The Commissioner of Police of the Metropolis is the head of London's Metropolitan Police Service. Cressida Dick was appointed to the post in 2017, assumed office on 10 April; the Commissioner is regarded as the highest ranking police officer in the United Kingdom, although their authority is confined to the Metropolitan Police Service's area of operation, the Metropolitan Police District. However, unlike other police forces the Metropolitan Police has certain national responsibilities such as leading counter-terrorism policing and the protection of the Royal Family and senior members of Her Majesty's Government. Furthermore, the postholder is directly accountable to the Home Secretary and the public nationally amongst many others whereas smaller police forces are only accountable to residents and their local Police and Crime Commissioner or police authority; the rank is referred to as the Metropolitan Police Commissioner, the Met Commissioner or just "Commissioner". The Commissioner's annual salary without pension contributions or allowances from 1 September 2016 is £270,648 + £2,373.
The rank of Commissioner was created by the Metropolitan Police Act 1829. The Commissioners were Justices of the Peace and not sworn constables until 1 April 1974; the title Commissioner was not used until 1839. The insignia of rank is a crown above a Bath Star, known as "pips", above crossed tipstaves within a wreath similar to the insignia worn by a full general in the British Army; this badge is all but unique within the British police, shared only with the Commissioner of the City of London Police, the smallest territorial police force, HM Chief Inspector of Constabulary. Like all chief officer ranks in the British police, commissioners wear gorget patches on the collars of their tunics; the gorget patches are similar to those worn by generals, aside from being of silver-on-black instead of the Army's gold-on-red. At one time, the commissioners were either civil servants. Sir John Nott-Bower, who served as Commissioner from 1953 to 1958, was the first career police officer to hold the post, despite several previous Commissioners having served in senior administrative positions in colonial forces, the Metropolitan Police itself.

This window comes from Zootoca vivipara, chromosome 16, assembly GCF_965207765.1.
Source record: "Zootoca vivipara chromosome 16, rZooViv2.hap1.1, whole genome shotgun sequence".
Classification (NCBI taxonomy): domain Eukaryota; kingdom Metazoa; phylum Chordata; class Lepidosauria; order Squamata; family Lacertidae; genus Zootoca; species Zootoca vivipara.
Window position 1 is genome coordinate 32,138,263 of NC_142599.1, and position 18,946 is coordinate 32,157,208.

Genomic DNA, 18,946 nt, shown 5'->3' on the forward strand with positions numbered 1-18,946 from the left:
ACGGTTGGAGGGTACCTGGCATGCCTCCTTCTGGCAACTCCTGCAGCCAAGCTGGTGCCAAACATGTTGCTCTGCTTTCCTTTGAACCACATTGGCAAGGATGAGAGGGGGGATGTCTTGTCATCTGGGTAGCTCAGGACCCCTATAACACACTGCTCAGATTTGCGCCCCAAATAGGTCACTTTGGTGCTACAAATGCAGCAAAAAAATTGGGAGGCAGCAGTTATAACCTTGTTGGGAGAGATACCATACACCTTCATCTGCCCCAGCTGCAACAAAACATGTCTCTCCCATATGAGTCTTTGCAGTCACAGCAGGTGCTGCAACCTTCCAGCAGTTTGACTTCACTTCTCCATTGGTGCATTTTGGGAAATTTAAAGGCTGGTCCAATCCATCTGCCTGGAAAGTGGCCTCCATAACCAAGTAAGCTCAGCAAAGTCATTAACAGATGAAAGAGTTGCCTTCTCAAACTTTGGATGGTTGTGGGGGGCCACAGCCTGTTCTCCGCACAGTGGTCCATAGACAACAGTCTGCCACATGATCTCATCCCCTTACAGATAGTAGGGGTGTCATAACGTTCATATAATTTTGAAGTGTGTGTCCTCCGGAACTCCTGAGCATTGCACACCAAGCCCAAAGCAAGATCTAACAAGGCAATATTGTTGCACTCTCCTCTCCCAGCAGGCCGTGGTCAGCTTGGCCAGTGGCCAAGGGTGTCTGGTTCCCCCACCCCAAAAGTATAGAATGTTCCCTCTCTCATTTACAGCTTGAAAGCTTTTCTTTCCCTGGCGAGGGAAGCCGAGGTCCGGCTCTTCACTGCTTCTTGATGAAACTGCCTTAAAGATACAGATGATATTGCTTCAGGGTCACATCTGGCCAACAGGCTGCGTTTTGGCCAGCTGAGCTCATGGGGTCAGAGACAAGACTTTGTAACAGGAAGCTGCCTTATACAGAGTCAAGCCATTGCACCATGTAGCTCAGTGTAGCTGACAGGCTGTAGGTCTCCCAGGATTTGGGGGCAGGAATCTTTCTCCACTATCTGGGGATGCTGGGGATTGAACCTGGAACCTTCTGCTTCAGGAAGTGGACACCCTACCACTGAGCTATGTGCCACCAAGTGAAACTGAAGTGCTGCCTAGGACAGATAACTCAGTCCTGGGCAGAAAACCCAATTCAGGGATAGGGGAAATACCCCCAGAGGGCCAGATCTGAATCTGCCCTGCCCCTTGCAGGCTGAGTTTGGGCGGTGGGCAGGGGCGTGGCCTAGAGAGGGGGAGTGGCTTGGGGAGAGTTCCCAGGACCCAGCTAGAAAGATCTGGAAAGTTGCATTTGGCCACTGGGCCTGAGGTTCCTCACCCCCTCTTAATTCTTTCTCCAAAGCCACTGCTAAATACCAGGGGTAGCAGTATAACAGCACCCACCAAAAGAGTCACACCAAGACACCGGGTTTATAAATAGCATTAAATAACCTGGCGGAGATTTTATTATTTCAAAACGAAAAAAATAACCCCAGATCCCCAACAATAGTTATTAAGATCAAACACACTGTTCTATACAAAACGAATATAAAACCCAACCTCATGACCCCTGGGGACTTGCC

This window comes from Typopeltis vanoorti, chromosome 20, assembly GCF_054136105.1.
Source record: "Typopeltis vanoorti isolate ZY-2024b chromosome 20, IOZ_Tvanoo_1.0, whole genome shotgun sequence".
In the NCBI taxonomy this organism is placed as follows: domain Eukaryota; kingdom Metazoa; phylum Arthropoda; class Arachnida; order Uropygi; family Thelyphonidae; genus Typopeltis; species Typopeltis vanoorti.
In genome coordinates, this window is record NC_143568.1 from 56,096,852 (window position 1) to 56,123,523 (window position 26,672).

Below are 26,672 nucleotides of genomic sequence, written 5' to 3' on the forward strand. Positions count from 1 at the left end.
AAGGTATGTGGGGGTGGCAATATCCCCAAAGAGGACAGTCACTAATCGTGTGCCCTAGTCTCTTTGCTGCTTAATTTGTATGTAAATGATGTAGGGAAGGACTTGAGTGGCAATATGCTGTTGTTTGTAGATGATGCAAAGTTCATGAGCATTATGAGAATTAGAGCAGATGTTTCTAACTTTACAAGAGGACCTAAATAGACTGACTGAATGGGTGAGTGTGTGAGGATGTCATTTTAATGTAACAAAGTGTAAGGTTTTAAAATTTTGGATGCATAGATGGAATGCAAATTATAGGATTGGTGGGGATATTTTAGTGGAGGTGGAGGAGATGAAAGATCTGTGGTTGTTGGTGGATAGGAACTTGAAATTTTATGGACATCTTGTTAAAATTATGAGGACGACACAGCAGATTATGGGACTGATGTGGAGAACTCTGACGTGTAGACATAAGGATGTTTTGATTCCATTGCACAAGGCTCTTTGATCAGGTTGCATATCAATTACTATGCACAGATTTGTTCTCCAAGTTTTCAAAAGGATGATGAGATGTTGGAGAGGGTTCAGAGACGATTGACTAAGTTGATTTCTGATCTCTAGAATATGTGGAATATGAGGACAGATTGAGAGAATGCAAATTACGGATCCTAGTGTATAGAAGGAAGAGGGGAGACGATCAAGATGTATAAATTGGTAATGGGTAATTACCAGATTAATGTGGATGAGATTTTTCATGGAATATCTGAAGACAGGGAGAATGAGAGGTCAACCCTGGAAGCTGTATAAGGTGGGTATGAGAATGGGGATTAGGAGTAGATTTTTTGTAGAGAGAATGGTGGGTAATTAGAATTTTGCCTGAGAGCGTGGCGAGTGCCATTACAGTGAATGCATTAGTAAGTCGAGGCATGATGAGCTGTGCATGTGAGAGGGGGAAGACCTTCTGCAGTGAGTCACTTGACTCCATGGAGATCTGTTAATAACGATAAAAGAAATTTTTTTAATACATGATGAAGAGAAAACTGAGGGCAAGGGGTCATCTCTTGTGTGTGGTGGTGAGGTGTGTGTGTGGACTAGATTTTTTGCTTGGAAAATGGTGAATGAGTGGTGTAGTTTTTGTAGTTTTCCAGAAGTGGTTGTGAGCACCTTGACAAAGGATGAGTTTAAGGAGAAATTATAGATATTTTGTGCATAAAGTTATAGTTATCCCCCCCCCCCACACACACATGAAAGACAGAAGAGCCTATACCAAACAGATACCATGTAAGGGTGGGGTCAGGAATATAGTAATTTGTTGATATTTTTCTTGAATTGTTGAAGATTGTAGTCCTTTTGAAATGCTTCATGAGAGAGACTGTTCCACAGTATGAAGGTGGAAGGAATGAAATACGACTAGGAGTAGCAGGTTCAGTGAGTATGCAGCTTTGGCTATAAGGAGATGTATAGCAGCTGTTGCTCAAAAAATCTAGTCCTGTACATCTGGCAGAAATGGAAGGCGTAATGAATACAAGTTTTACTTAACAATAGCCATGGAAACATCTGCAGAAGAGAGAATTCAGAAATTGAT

Nott-Bower's successor Sir Joseph Simpson was the first Commissioner to have started his career as the lowest rank of Constable. However, Sir Robert Mark, appointed in 1972, was the first to have risen through all the ranks from the lowest to the highest, as all his successors have done; as of 2008, the post of Commissioner is appointed for a period of five years. Applicants are appointed to the post by the Queen, following a recommendation by the Home Secretary under the Police Act 1996; as of 2010 the salary of the Commissioner of the Metropolis is £260,088. Applicants to the post of Commissioner had to be British citizens, be "serving UK chief constables or of equivalent UK ranks and above, or have recent experience at these levels"; the post of Commissioner is "accountable to the Home Secretary. In August 2011, Prime Minister David Cameron wanted former Los Angeles Police Department Chief Bill Bratton to become the new Met Police Commissioner, but this was blocked by the Home Office pointing out that the Commissioner has to be British.
This changed with an amendment to the Police Reform and Social Responsibility Act 2011 whereby a person, or has been "a police officer in an approved overseas police force, of at least the approved rank" could be appointed, in addition to "a constable in any part of the United Kingdom". The selection process in 2017 to select Sir Bernard Hogan-Howe's successor involved the candidates undergoing psychometric testing in addition to interviews with the Home Secretary, Mayor of London and Policing Minister; the process is conducted in private and the Home Office has called for a "news blackout." The discussion and public profile of the candidates was limited to speculation and rumour, with the Home Office refusing to confirm the shortlisted candidates covered in the media. The Centre for Public Safety has recommended the selection process be reformed, to provide opportunities for greater public and workforce engagement in the process. In particular, suggesting a series of community interview panels and a public candidate forum - though they maintain that the final decision should still rest with the Home Secretary.
UK police ranks Metropolitan Police Service timeline Commissioner Hogan-Howe in full ceremonial dress leading crowds up the Mall during the Queen's Diamond Jubilee 2012